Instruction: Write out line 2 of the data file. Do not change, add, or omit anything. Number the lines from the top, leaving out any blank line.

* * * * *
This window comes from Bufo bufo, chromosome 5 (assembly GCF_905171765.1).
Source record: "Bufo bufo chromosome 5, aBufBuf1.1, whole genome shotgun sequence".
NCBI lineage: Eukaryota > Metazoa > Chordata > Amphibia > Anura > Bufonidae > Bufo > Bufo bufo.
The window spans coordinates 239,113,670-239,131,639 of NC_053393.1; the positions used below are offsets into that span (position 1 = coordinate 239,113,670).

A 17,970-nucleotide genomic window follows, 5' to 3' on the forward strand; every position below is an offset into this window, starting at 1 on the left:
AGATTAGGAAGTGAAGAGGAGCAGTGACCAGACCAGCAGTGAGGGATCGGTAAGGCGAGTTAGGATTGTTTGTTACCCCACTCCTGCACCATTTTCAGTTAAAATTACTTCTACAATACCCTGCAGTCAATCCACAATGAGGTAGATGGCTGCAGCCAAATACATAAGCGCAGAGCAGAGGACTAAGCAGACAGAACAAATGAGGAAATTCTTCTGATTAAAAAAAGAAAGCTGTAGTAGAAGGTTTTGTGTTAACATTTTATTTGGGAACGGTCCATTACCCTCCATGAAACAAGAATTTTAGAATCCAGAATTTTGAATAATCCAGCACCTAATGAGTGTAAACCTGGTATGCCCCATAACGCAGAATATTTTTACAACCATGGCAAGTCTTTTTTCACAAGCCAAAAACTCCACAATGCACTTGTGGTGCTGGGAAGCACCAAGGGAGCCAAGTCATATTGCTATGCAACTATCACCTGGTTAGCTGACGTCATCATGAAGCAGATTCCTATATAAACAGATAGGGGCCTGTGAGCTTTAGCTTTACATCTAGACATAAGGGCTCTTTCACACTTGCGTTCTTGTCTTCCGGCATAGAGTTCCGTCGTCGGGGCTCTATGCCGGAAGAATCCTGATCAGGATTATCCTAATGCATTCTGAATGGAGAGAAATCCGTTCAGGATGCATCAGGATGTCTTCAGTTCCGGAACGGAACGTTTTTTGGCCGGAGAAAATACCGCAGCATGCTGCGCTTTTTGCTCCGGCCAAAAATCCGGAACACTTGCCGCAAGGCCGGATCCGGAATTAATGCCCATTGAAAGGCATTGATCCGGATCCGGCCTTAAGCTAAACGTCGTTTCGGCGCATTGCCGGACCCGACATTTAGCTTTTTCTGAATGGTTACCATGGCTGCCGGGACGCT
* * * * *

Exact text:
Source record: "Bufo bufo chromosome 5, aBufBuf1.1, whole genome shotgun sequence".